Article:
Thus, he or she is seen not as autonomous but rather as intimately integrated with extended family, community and the natural world. This suggests we need a holistic approach to ethical and environmental matters. Sadly, many Sikhs today appear to be indifferent and unresponsive to the degradation of the environment in Punjab and our planet earth. This is a disservice to Sikhism and human kind!’ Rai dedicates himself to a range ecological initiative both locally and nationally in UK, with an intricate knowledge of bio-diversity to be found from one context to another. He also designs gardens, incorporating his concerns for sustainability, maintaining a holistic approach and drawing out a sacred dimension. He continues to channel energy towards the Sikh community specifically, compiling reports such as ‘The Green Action Guide for London’s Gurdwaras.

‘The Gurdwara as an Environmental Sanctuary’ and ‘Healthy Eating for the Sangat’. Changing community habits, he admits, is a slow and uphill struggle. To further this work, he helped to launch, in May 2008, the Sikh Environmental Network. London-based Rai outlines other environmental work being done by Sikhs in the UK, such as that of Parminder Garcha who has helped to set up a community garden in Birmingham with the aid of a local Sikh women’s group. Khalsa Wood, a project based within Bestwood Country Park on the northern urban fringe of Nottingham, engages local Sikhs to play an active role in restoring the park. Non-Punjabi Sikhs, many of whom were inspired by Harbhajan Singh Yogi, are probably in the vanguard of Sikhs actively promoting healthy lifestyles with an environmental conscience. Some, such as the French-born Sikh couple who founded Aquarius Health in Cyprus, made a decision to move away from city life in west London and work towards establishing an eco-friendly health centre in Cyprus. Another French-born Sikh, who embraced the faith through personal encounter with practitioners of the tradition, now runs Raza organic farms in the Punjab.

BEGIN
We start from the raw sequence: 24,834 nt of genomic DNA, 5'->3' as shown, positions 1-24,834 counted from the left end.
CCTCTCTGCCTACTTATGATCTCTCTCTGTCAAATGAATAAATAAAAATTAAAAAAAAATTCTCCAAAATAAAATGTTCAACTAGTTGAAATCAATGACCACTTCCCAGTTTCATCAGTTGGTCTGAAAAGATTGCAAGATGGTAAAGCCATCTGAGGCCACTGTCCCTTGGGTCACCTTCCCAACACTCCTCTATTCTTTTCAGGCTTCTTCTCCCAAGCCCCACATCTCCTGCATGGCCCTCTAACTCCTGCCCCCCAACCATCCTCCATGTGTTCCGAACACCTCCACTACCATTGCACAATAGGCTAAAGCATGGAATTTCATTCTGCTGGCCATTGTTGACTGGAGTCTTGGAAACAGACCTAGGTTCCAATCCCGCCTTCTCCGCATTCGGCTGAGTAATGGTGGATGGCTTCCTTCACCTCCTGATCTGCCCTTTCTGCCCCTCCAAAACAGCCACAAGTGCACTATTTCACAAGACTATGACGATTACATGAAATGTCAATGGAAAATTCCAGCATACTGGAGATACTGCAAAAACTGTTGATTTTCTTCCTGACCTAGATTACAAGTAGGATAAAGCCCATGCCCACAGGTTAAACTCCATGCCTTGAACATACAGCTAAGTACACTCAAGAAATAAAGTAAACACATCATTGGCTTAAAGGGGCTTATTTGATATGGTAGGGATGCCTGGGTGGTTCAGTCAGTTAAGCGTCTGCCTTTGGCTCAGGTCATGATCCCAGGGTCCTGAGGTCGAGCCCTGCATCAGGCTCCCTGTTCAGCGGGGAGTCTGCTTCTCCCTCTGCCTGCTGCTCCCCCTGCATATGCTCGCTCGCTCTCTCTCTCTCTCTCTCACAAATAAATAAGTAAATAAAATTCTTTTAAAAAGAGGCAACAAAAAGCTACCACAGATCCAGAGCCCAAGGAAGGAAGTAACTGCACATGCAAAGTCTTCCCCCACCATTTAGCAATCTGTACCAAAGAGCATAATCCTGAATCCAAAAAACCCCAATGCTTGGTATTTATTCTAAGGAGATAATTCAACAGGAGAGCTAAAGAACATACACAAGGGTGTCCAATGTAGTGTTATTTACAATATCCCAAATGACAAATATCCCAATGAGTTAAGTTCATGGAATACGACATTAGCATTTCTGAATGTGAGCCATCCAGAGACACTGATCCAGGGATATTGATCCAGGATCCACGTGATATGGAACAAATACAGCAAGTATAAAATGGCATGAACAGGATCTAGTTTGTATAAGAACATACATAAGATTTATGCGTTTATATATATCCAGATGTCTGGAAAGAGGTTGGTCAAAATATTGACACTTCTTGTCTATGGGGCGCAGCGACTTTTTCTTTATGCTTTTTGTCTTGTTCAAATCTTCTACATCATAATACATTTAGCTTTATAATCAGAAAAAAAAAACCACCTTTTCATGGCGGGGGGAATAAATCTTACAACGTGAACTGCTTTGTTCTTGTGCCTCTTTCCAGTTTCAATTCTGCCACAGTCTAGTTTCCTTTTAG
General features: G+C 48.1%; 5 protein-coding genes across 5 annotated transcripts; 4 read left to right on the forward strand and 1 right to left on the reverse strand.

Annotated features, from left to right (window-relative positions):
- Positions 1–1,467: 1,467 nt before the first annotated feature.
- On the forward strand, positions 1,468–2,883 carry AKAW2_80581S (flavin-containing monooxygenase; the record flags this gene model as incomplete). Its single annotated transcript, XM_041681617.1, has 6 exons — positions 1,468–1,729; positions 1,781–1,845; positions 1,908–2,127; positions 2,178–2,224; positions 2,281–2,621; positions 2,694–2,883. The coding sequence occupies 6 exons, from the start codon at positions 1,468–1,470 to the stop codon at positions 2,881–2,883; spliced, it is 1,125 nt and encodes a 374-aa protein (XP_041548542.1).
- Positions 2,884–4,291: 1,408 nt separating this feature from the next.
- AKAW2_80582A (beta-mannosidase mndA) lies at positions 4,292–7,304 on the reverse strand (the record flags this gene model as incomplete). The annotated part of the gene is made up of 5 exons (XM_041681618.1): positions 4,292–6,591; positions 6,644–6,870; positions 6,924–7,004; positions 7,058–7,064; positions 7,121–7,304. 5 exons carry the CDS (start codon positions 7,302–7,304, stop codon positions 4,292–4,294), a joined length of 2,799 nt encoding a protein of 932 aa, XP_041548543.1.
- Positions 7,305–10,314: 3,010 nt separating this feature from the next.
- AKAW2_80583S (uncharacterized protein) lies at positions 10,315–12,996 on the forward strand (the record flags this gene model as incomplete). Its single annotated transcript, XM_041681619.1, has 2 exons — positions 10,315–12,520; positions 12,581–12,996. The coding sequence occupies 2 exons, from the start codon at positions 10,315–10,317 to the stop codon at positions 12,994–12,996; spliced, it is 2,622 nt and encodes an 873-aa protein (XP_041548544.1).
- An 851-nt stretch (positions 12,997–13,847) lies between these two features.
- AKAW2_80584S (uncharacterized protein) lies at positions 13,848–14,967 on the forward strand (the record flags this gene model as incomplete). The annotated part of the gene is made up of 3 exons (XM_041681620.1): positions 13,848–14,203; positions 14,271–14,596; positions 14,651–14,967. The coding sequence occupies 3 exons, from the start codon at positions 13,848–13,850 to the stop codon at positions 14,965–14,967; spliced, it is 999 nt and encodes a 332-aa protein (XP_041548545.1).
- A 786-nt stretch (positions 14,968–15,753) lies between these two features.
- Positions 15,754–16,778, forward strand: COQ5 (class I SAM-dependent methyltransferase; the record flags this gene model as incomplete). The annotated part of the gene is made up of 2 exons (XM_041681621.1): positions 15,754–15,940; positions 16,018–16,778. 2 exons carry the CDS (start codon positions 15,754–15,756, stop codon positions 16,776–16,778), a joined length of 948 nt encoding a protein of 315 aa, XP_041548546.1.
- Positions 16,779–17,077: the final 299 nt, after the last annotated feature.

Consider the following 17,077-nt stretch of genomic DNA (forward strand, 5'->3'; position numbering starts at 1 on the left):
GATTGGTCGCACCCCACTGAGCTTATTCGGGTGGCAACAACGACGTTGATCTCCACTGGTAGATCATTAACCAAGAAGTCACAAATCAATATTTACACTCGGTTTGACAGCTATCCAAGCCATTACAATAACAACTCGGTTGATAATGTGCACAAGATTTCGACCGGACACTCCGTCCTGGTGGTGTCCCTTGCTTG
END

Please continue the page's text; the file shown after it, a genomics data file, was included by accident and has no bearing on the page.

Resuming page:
None of those mentioned here are ‘representative’ of Sikhs in Britain, no more so than Monty Don, the BBC’s organic gardener, is representative of the ‘British’ lifestyle. But they provide examples of individuals whose enterprises draw very consciously upon Sikh spiritual and cultural heritage, whose character is linked to the land and traditions of rural Punjab. Sikh teachings are emphatic that religion is not to be a form of escapism from the world. Those who take the decision to move from city to country seem to be driven instead by a hope to create new models for living, and increase self-sufficiency in order to survive some of the problems which may befall us with a possible scarcity of resources in the future. In the meantime, other Sikh organisations, like the Nishkam Civic Centre in Birmingham, are working to foster greater well-being, cohesion, educational nurture and social care within the environment of the city, with the idea that once understanding and peace is generated in the human mind, greater and more sustainable peace is possible within society.

This is echoed by Rai’s concluding words: ‘Guru Nanak teaches me that the reality humans have created around themselves is a reflection of their inner state. The current instability of the natural system of the earth, the external environment of human beings, is only a reflection of the instability and pain within humans. The increasing barrenness of the earth’s terrain is a reflection of the emptiness within the human soul.’ How might this barrenness be overcome? The closing message of the sacred volume of scripture, which Sikhs revere as Guru Granth Sahib, offers an answer: Nanak, nam milai ta jiva(n), tan man theevai haria – Says Nanak, by receiving the blessing of Nam - the divine name of God-consciousness - I would learn to truly live, with mind and body blossoming forth in radiant greenery.’  

Gopinder Kaur is an activist on many issues, with several books to her credit. She graduated in French and Russian from the University of Cambridge. She has worked for cross-cultural children’s book publishers Barefoot Books. She has a keen interest in linguistics and cultures, has given many radio talks on Sikh affairs. Significantly, she has prepared the Punjabi curriculum for the European Union.